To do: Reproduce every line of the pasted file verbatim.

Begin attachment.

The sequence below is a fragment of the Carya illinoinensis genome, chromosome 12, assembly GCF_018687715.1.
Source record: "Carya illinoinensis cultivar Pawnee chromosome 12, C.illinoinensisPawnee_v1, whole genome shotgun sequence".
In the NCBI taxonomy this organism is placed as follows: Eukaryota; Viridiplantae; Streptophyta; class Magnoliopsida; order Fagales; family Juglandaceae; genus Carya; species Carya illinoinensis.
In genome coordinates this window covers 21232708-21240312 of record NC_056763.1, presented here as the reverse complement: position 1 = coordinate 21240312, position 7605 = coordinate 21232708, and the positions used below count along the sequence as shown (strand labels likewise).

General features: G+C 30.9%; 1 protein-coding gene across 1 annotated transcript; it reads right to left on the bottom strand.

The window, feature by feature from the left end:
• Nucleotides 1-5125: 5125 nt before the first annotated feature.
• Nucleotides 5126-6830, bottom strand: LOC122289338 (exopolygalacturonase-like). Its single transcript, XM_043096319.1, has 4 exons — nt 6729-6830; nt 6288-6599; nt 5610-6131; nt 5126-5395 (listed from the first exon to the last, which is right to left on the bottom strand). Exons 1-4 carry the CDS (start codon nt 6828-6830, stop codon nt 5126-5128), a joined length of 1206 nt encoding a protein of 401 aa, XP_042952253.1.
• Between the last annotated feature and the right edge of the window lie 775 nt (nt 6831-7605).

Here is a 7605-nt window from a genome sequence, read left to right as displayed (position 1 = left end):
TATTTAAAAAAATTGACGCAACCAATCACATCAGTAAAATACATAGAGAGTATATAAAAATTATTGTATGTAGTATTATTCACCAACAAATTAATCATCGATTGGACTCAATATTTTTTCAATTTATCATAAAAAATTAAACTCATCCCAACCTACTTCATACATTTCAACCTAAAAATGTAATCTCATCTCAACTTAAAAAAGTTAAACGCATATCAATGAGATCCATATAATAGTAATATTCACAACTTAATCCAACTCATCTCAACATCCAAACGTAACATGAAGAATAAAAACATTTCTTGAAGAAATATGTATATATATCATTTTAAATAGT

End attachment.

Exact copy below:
The sequence below is a fragment of the Carya illinoinensis genome, chromosome 12, assembly GCF_018687715.1.
Source record: "Carya illinoinensis cultivar Pawnee chromosome 12, C.illinoinensisPawnee_v1, whole genome shotgun sequence".
In the NCBI taxonomy this organism is placed as follows: Eukaryota; Viridiplantae; Streptophyta; class Magnoliopsida; order Fagales; family Juglandaceae; genus Carya; species Carya illinoinensis.
In genome coordinates this window covers 21232708-21240312 of record NC_056763.1, presented here as the reverse complement: position 1 = coordinate 21240312, position 7605 = coordinate 21232708, and the positions used below count along the sequence as shown (strand labels likewise).

General features: G+C 30.9%; 1 protein-coding gene across 1 annotated transcript; it reads right to left on the bottom strand.

The window, feature by feature from the left end:
• Nucleotides 1-5125: 5125 nt before the first annotated feature.
• Nucleotides 5126-6830, bottom strand: LOC122289338 (exopolygalacturonase-like). Its single transcript, XM_043096319.1, has 4 exons — nt 6729-6830; nt 6288-6599; nt 5610-6131; nt 5126-5395 (listed from the first exon to the last, which is right to left on the bottom strand). Exons 1-4 carry the CDS (start codon nt 6828-6830, stop codon nt 5126-5128), a joined length of 1206 nt encoding a protein of 401 aa, XP_042952253.1.
• Between the last annotated feature and the right edge of the window lie 775 nt (nt 6831-7605).

Here is a 7605-nt window from a genome sequence, read left to right as displayed (position 1 = left end):
TATTTAAAAAAATTGACGCAACCAATCACATCAGTAAAATACATAGAGAGTATATAAAAATTATTGTATGTAGTATTATTCACCAACAAATTAATCATCGATTGGACTCAATATTTTTTCAATTTATCATAAAAAATTAAACTCATCCCAACCTACTTCATACATTTCAACCTAAAAATGTAATCTCATCTCAACTTAAAAAAGTTAAACGCATATCAATGAGATCCATATAATAGTAATATTCACAACTTAATCCAACTCATCTCAACATCCAAACGTAACATGAAGAATAAAAACATTTCTTGAAGAAATATGTATATATATCATTTTAAATAGT